accoutre

[ uh-koo-ter ]
/ əˈku tər /

verb (used with object), ac·cou·tred, ac·cou·tring. Chiefly British.

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decorum

Definition for accoutre (2 of 2)

accouter
[ uh-koo-ter ]
/ əˈku tər /

verb (used with object)

to equip or outfit, especially with military clothes, equipment, etc.
Also especially British, ac·cou·tre.

Origin of accouter

1600–10; earlier accou(s)tre < French accoutrer, Old French acou(s)trer to arrange, accommodate, equip, perhaps < Vulgar Latin *accō(n)s(ū)tūrāre to sew together, mend (see ac-, couture), though loss of 2nd -ū- is unexplained

OTHER WORDS FROM accouter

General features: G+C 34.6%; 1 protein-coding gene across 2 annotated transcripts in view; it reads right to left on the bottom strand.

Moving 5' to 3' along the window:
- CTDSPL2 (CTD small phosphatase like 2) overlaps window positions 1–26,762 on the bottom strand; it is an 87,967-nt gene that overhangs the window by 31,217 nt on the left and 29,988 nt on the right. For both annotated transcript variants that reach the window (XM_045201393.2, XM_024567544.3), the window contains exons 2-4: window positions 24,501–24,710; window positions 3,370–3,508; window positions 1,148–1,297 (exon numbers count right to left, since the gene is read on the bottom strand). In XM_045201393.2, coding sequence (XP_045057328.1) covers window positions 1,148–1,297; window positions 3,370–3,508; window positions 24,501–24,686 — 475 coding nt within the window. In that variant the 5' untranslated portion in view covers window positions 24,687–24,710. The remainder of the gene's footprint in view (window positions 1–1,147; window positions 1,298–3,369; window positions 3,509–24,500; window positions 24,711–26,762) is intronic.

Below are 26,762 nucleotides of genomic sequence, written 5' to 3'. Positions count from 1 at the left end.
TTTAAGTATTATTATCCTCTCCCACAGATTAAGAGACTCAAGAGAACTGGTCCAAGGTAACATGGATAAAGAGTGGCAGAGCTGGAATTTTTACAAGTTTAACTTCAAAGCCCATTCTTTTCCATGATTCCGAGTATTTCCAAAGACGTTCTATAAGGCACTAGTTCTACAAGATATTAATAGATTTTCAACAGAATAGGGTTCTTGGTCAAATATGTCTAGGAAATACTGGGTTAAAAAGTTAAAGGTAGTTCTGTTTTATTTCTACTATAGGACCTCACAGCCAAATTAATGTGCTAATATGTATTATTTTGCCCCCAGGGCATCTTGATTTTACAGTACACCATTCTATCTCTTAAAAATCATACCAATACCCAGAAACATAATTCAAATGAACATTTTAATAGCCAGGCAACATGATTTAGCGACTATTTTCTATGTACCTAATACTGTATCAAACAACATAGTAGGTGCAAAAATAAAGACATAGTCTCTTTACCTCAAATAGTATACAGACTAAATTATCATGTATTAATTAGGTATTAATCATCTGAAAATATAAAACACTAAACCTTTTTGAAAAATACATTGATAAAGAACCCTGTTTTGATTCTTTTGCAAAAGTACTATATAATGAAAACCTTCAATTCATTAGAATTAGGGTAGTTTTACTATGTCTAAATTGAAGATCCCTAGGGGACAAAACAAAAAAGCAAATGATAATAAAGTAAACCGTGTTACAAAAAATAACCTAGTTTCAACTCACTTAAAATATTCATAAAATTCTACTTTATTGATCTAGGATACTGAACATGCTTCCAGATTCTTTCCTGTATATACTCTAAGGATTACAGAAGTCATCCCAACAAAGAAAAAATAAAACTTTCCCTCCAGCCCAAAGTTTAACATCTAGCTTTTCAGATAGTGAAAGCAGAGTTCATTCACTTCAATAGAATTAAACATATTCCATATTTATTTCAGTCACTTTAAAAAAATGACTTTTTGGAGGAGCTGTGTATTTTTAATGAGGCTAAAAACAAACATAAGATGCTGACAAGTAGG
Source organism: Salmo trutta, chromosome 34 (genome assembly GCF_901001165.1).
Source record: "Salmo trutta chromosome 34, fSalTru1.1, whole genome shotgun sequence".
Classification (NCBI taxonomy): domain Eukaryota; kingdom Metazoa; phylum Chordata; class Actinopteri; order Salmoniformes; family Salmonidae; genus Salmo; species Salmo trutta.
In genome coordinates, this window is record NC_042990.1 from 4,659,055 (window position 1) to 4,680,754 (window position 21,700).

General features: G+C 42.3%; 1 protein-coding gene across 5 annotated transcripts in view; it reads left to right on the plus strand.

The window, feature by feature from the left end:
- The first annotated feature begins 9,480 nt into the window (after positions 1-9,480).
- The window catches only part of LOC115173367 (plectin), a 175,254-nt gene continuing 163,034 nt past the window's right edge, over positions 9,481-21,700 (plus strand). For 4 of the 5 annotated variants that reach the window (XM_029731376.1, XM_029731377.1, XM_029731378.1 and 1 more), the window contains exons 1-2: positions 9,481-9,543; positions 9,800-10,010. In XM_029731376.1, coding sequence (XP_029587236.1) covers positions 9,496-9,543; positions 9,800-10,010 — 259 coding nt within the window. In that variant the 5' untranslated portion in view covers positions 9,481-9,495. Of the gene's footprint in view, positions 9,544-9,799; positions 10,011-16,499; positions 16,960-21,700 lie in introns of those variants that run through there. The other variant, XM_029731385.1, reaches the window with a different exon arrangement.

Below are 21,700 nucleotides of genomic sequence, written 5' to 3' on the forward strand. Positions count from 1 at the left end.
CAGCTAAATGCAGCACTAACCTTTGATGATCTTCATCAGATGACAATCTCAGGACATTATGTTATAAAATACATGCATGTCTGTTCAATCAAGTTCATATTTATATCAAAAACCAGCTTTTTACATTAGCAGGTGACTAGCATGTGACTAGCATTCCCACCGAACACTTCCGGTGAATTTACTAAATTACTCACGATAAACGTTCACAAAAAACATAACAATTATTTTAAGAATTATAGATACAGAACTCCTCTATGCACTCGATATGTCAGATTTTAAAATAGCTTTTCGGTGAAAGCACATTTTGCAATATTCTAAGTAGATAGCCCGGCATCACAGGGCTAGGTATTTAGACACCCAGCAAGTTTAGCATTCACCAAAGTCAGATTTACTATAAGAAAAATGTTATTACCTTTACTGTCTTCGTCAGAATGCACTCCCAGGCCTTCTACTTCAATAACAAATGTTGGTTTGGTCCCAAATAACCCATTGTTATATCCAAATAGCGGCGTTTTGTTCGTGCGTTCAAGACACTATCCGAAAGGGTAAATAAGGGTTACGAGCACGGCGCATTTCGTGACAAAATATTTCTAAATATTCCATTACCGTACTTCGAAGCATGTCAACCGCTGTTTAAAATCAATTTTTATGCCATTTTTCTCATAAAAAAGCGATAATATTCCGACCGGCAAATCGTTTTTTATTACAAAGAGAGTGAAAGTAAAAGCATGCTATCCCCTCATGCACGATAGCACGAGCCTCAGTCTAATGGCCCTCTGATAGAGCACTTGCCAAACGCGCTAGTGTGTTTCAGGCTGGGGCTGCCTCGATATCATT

un·ac·cou·tered, adjective
Dictionary.com Unabridged Based on the Random House Unabridged Dictionary, © Random House, Inc. 2020

Example sentences from the Web for accoutre

  • Dietrich then donned his armour and was assisted to accoutre himself by Hildebrand.

  • Let us exchange shields, and accoutre ourselves in Grecian suits; whether craft or courage, who will ask of an enemy?

British Dictionary definitions for accoutre

accoutre

US accouter

/ (əˈkuːtə) /

verb

(tr; usually passive) to provide with equipment or dress, esp military

Word Origin for accoutre

C16: from Old French accoustrer to equip with clothing, ultimately related to Latin consuere to sew together
Collins English Dictionary - Complete & Unabridged 2012 Digital Edition © William Collins Sons & Co. Ltd. 1979, 1986 © HarperCollins Publishers 1998, 2000, 2003, 2005, 2006, 2007, 2009, 2012